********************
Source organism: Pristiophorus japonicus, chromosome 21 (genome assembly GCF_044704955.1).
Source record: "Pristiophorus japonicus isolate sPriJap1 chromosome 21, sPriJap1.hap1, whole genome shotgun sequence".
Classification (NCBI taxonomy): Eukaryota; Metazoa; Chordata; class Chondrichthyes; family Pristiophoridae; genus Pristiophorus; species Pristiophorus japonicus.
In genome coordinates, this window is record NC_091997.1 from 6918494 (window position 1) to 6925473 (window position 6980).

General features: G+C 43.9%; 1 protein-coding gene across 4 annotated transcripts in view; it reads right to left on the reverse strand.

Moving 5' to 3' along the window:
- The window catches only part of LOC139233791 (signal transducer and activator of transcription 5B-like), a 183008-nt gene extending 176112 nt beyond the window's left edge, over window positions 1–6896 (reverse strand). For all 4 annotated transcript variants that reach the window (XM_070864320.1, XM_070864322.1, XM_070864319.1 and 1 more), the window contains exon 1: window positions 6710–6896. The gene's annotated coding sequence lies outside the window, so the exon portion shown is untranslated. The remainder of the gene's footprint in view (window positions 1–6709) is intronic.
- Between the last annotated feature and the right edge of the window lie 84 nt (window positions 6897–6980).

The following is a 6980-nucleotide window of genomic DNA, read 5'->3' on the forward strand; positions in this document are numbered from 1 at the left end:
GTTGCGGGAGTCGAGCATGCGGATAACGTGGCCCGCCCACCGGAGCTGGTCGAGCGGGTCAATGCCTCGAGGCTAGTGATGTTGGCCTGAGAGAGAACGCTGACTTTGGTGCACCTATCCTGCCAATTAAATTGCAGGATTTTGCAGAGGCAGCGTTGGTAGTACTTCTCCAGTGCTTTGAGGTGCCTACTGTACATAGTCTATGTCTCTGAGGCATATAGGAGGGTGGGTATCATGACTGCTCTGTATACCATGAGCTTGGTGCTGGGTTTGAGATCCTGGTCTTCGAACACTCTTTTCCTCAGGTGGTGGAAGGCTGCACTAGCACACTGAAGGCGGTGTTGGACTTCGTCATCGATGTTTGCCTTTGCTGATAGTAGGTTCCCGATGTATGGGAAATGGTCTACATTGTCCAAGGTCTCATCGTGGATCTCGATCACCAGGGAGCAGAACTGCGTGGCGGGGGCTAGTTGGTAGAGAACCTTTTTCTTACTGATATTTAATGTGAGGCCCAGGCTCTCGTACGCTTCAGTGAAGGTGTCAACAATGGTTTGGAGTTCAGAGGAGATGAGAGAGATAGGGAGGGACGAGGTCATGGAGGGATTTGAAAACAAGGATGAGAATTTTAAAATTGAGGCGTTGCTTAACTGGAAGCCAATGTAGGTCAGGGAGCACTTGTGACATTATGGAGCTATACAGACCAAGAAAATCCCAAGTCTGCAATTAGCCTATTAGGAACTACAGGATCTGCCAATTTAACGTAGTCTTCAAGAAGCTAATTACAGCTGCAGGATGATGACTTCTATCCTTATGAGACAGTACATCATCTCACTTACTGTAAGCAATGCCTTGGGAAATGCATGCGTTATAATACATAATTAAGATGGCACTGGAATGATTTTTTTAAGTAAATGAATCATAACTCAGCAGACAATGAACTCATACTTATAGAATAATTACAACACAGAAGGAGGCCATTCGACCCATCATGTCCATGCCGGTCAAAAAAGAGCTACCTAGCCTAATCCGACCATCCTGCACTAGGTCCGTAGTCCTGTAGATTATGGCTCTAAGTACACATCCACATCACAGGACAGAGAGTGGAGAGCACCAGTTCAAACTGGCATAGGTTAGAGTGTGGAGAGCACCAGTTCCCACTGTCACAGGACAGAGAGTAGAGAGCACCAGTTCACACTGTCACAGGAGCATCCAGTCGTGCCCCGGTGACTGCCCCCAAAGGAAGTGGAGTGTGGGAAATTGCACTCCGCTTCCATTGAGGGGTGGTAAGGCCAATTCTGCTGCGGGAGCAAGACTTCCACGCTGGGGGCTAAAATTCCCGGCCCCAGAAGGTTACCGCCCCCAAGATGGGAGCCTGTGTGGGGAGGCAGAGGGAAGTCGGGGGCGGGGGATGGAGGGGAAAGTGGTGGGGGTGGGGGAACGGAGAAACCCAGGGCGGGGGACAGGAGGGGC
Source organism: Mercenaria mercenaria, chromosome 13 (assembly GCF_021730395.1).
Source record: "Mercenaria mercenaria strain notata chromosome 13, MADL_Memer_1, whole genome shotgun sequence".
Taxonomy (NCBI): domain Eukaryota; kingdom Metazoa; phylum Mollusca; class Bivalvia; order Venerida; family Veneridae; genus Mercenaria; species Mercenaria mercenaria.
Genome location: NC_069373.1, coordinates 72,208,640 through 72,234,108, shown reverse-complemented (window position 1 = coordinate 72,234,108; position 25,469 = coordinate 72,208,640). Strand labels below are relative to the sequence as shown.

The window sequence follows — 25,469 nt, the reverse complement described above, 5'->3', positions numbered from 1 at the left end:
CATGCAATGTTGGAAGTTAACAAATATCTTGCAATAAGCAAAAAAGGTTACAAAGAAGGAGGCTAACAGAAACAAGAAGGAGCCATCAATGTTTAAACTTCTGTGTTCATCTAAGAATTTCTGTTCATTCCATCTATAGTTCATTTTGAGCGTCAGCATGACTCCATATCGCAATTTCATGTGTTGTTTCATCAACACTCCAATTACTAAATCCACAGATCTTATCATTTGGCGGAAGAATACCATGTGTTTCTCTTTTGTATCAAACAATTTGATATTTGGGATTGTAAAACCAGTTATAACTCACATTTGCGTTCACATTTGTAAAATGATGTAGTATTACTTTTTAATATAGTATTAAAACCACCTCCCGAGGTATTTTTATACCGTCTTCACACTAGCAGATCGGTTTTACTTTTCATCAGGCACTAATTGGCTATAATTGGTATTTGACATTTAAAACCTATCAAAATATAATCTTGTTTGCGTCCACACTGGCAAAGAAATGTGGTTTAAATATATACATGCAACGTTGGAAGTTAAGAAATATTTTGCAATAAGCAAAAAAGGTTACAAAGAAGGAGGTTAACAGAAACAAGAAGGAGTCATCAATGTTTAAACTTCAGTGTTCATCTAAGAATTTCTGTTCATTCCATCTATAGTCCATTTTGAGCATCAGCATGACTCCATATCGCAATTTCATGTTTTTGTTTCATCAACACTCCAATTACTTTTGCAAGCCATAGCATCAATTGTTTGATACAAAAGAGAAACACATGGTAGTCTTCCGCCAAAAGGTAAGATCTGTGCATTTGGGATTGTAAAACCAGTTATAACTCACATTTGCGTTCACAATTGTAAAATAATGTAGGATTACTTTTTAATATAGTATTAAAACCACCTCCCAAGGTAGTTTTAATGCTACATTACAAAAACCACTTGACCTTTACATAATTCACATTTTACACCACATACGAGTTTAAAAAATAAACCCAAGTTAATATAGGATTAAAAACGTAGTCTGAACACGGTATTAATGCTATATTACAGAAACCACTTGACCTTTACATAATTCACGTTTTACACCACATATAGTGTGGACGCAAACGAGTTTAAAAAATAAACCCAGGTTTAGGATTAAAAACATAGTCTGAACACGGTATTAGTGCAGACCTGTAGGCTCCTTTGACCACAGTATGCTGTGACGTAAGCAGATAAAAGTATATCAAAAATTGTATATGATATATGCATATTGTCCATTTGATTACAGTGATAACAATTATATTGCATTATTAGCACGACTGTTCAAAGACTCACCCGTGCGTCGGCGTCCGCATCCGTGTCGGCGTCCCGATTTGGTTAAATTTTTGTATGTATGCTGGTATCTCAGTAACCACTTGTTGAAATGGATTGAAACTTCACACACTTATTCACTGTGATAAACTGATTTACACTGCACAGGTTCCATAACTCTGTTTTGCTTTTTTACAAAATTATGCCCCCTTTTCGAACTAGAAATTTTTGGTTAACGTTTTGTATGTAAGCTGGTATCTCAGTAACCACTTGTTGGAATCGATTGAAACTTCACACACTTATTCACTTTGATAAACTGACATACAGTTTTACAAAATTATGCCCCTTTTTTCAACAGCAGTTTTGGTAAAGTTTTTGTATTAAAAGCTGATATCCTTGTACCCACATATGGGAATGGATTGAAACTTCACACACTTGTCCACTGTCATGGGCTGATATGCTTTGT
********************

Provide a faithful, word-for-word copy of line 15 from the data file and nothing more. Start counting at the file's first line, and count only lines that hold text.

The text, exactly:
The window sequence follows — 25,469 nt, the reverse complement described above, 5'->3', positions numbered from 1 at the left end: